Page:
12 Reasons Bison Are Awesome

Written by Aaron-Michael Fox.

Marco the Bison, the beloved mascot for Marshall University, is one of the most popular in college sports (winning the National Mascot Championship in 1992) and a familiar feature to MU fans at all athletic and community outreach events involving the university.

But did you know the American Bison is the national mammal of the United States? After being hunted to near extinction in the late 1800s, on May 9, 2016, President Barack Obama signed the National Bison Legacy Act into law, officially making the American Bison the national mammal of the United States and putting it among the ranks of the Bald Eagle as an official symbol of these states united.

Like the country, Marshall University took a roundabout way of falling in love with the bison. The early teams, which wore black and blue uniforms, were called the “Indians” or the “Normalists” (after Marshall’s original status as a “normal school”). When the school colors were changed to green and white in 1903, the teams became known as the “Big Green.”

However, in 1928, then-sports writer for the Herald-Dispatch Duke Ridgley began calling the teams “The Thundering Herd” after the Zane Grey novel of the same name. The name was a hit with the students who, in 1930, procured a live bison from a ranch in Oklahoma. The bison was named “Marco” as a shortening of Marshall College. The college became a university in 1961, but the name has endured.

A human Marco first appeared in 1954 and has survived to this day despite a few attempts to bring back the live bison including one famous incident where a live (and somewhat upset) Marco got loose from his cage and charged around the field during the legendary Xavier game in 1971.

In the wake of the Women’s Liberation Movement, Marco was given a female companion named “Marsha”in 1973, but she only lasted through the end of the decade and hasn’t been seen since (some have argued that MU should bring her back, since it’s hard to have a “herd” with one bison).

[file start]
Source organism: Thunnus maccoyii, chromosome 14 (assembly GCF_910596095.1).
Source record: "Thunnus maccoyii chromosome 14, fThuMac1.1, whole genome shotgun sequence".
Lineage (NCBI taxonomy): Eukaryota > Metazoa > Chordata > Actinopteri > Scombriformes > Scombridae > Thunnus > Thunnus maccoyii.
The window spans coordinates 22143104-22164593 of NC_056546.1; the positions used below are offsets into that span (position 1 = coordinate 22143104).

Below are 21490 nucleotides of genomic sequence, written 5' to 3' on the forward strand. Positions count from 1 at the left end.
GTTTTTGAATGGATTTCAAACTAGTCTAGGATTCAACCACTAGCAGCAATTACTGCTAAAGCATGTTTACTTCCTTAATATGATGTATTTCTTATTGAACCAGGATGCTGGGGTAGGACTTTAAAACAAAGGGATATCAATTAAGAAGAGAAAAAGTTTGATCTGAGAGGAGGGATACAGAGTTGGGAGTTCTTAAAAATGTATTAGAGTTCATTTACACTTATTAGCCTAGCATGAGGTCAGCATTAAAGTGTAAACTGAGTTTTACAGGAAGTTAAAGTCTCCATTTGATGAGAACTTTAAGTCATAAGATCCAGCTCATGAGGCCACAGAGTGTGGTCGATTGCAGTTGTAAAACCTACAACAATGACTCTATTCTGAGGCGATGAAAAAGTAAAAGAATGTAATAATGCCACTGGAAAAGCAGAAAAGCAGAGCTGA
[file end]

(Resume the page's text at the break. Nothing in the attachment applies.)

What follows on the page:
So as we head into a new academic year, I thought we’d take a look at the American Bison and what makes it so special to our country and university. The information comes from the U.S. Department of the Interior.

#1. Bison are the largest mammal in North America

Male bison (called bulls) weigh up to 2,000 pounds and stand 6 feet tall, while females (called cows) weigh up to 1,000 pounds and reach a height of 4-5 feet. This is good enough for the title of largest mammal in North America.

#2. Bison are deceptively docile

Bison may appear slow and bulky, but that is a misconception as they can run up to 35 miles per hour. Plus, they’re extremely agile and can spin around quickly, jump high fences, and are very strong swimmers.

#3. Bison bison bison

No, my keyboard didn’t get stuck, I meant to type bison three times in the heading. The indigenous bison that would have roamed West Virginia’s hills 250 years ago would’ve been the eastern woodlands bison, which is scientifically called a “Bison bison bison” (genus: Bison, species: bison, subspecies: bison). People often use the word “buffalo” to describe these animals, but they would be wrong.

#4. Bison are transplants from Asia

Bison made their way to America by crossing the ancient land bridge that once connected Asia with North America some 400,000 years ago. These ancient animals were much larger than the iconic bison of today. Fossil records show that some prehistoric bison had horns measuring nine feet from tip to tip.